Preprint Article Version 1 Preserved in Portico This version is not peer-reviewed

A Francisella tularensis Chitinase Contributes to Bacterial Persistence and Replication in Two Major U.S. Tick Vectors

Version 1 : Received: 18 November 2020 / Approved: 20 November 2020 / Online: 20 November 2020 (12:21:26 CET)

How to cite: Huntley, J.F.; Tully, B. A Francisella tularensis Chitinase Contributes to Bacterial Persistence and Replication in Two Major U.S. Tick Vectors. Preprints 2020, 2020110543 (doi: 10.20944/preprints202011.0543.v1). Huntley, J.F.; Tully, B. A Francisella tularensis Chitinase Contributes to Bacterial Persistence and Replication in Two Major U.S. Tick Vectors. Preprints 2020, 2020110543 (doi: 10.20944/preprints202011.0543.v1).

Abstract

Tick-borne tularemia was first described in 1924. Nearly 100 years later, questions remain about the tick vector(s) that pose(s) the greatest risk for transmitting Francisella tularensis (Ft), the causative agent of tularemia. Additionally, few studies have identified genes/proteins required for Ft to infect, persist, and replicate in ticks. To answer questions about vector competence and Ft transmission by ticks, we infected Dermacentor variabilis (Dv), Amblyomma americanum (Aa), and Haemaphysalis longicornis (Hl; invasive species from Asia) ticks with Ft, finding that although Aa ticks initially become infected with 1-log higher Ft, Ft replicated more robustly in Dv ticks, and did not persist in Hl ticks. In transmission studies, both Dv and Aa ticks efficiently infected naïve mice, causing disease in 57% and 46% of those mice, respectively. We identified a putative Ft chitinase, FTL1793, generated a FTL1793 mutant, and found that FTL1793 was deficient in tick infection, persistence, and replication in ticks. Recombinant FTL1793 exhibited chitinase activity in vitro, suggesting that this chitinase may provide an alternative energy source for Ft in ticks. Taken together, Dv ticks appear to pose a greater risk for harboring and transmitting tularemia and FTL1793 plays a major role in promoting tick infections by Ft.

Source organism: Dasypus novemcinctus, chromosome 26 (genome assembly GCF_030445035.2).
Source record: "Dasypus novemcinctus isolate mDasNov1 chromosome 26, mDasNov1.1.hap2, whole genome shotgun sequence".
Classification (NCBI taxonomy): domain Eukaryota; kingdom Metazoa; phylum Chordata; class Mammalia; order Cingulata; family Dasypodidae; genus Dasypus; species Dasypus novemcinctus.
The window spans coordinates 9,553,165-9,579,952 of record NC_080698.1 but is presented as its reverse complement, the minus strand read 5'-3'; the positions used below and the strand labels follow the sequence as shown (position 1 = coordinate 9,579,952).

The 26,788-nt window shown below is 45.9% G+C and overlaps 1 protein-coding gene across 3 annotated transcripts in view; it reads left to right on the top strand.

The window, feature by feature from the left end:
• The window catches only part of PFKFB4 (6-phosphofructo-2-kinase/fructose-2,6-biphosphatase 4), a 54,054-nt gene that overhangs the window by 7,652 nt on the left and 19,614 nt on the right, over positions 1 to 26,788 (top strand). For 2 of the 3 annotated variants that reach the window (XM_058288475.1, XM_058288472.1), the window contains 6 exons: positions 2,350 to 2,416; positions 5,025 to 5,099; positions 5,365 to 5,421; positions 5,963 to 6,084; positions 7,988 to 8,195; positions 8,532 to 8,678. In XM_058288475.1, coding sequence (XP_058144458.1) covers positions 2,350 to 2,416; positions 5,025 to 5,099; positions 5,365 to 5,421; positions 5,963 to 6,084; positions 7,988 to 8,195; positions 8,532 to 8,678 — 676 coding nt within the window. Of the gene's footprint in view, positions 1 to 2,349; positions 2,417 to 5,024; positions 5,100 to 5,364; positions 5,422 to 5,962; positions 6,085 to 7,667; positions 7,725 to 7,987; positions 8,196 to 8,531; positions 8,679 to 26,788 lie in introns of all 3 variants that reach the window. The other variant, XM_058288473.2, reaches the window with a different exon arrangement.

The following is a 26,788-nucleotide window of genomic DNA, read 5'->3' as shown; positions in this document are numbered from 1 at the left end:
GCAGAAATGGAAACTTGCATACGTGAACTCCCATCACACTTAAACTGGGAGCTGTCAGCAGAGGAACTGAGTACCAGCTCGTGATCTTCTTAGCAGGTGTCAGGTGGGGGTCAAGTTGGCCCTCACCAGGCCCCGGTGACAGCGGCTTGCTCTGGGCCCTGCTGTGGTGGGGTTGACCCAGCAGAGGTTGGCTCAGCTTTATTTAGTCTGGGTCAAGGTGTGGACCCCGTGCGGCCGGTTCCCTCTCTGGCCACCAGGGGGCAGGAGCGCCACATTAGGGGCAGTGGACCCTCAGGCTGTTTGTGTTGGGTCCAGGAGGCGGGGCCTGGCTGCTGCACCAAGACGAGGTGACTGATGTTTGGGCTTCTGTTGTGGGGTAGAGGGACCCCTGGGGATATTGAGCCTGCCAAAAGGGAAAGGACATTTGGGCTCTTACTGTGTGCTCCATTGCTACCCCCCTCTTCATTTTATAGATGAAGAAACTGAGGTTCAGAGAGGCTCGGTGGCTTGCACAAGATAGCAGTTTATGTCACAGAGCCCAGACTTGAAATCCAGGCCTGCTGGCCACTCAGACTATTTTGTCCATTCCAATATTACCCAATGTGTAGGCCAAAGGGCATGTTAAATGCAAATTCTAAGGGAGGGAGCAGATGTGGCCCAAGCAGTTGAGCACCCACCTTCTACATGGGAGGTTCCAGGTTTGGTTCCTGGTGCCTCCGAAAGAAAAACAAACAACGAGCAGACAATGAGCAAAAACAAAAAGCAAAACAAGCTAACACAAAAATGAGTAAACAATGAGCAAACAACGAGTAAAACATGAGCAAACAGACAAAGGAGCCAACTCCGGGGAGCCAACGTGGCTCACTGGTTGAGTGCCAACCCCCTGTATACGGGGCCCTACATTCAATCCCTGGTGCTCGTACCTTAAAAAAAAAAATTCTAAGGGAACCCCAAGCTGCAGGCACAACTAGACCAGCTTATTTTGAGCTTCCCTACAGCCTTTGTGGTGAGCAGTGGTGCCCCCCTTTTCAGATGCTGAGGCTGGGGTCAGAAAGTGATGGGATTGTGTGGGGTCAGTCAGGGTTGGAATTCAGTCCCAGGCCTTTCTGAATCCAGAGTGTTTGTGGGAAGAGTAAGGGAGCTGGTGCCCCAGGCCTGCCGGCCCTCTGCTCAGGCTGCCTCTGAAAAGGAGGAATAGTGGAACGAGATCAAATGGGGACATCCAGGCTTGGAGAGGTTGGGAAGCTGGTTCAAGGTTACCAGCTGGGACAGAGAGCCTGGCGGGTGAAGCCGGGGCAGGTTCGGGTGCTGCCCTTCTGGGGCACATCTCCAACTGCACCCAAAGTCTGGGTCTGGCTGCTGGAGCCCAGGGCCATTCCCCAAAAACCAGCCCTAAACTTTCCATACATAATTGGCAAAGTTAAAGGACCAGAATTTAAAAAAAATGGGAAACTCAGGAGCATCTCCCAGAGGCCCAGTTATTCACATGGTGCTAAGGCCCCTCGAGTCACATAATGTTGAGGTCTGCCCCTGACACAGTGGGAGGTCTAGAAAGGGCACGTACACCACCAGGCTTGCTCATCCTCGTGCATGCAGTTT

Subject Areas

Francisella tularensis; Dermacentor variabilis; Amblyomma americanum; Haemaphysalis longicornis; tick-borne disease; Tularemia; Chitinase

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